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Haniff: Video of dancing CJ, AG bad for perception of judicial independence
Published:  Jan 19, 2019 11:33 PM
Updated: 3:42 PM

The video of Chief Justice Richard Malanjum and attorney-general Tommy Thomas dancing together with the executive is bad for the perception of judicial independence, said lawyer Haniff Khatri Abdulla.

Haniff said this is because their dancing with de facto Law Minister Liew Vui Keong could create the perception that separation of powers between the judiciary, the attorney-general, and the executive had been compromised.

"Personally I think that in this era of New Malaysia, the public has a right to hope that the rule of law and the principles of separation of powers is always protected and actions such as that shown in the (dancing) video should not happen.

"This is to avoid any risk, which can cause the judiciary and the (attorney-general) to fail to protect the rule of law and separation of powers," Haniff said in a statement tonight.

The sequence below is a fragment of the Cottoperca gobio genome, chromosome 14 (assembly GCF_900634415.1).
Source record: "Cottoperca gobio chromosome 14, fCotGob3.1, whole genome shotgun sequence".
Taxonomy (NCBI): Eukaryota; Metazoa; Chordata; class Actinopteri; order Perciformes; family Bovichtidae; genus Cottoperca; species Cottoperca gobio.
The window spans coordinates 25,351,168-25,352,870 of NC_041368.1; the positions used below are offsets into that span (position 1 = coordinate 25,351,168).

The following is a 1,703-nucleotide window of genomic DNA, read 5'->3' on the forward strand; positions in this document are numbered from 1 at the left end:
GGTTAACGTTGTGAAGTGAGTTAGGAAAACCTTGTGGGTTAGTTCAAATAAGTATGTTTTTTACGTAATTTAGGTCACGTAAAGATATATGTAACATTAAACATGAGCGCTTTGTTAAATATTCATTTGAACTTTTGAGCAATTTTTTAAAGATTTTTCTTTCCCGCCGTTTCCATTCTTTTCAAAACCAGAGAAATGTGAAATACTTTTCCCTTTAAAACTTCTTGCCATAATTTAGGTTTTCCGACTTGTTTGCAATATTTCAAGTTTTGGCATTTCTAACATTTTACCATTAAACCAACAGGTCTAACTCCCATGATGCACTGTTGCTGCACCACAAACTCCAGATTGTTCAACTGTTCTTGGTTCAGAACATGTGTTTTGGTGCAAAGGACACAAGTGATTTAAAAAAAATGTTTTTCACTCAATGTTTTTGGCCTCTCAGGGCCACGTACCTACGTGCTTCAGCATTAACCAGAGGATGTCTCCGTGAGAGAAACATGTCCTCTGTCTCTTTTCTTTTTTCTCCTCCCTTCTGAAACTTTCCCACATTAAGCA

Malanjum, Thomas, and Liew were dancing to the 1960s tune of “Let's Twist Again” by American rock 'n' roll singer Chubby Checker during the Opening of Legal Year gala dinner 2019 in Kota Kinabalu yesterday.

Haniff had previously chastised former attorney-general Mohamed Apandi Ali for dancing with BN ministers during the 2016 national Merdeka Day celebrations.

The lawyer, who has served as a counsel for Prime Minister Dr Mahathir Mohamad, said today that the video of Malanjum, Thomas, and Liew dancing together would have been a rude shock to the public, most of whom would not be aware of such legal fraternity events.

As such, he said the trio must ask themselves whether their actions had created a negative perception about the separation of powers.

If they answered the question in the affirmative, then Haniff said that he trusted the trio to take the necessary steps to restore public confidence in them.

Event organiser Sabah Law Society defended Malanjum, Thomas, and Liew, saying that they were able to keep their personal and professional lives separate.

Eric Paulsen, the Malaysian representative to the Asean Intergovernmental Commission on Human Rights (AICHR), also defended the trio.

"This was an official gala dinner event involving the legal fraternity. They are expected to chat and mingle, or dance if they want to. If there's anything to fault, it's the poor choice of music," Paulsen tweeted.


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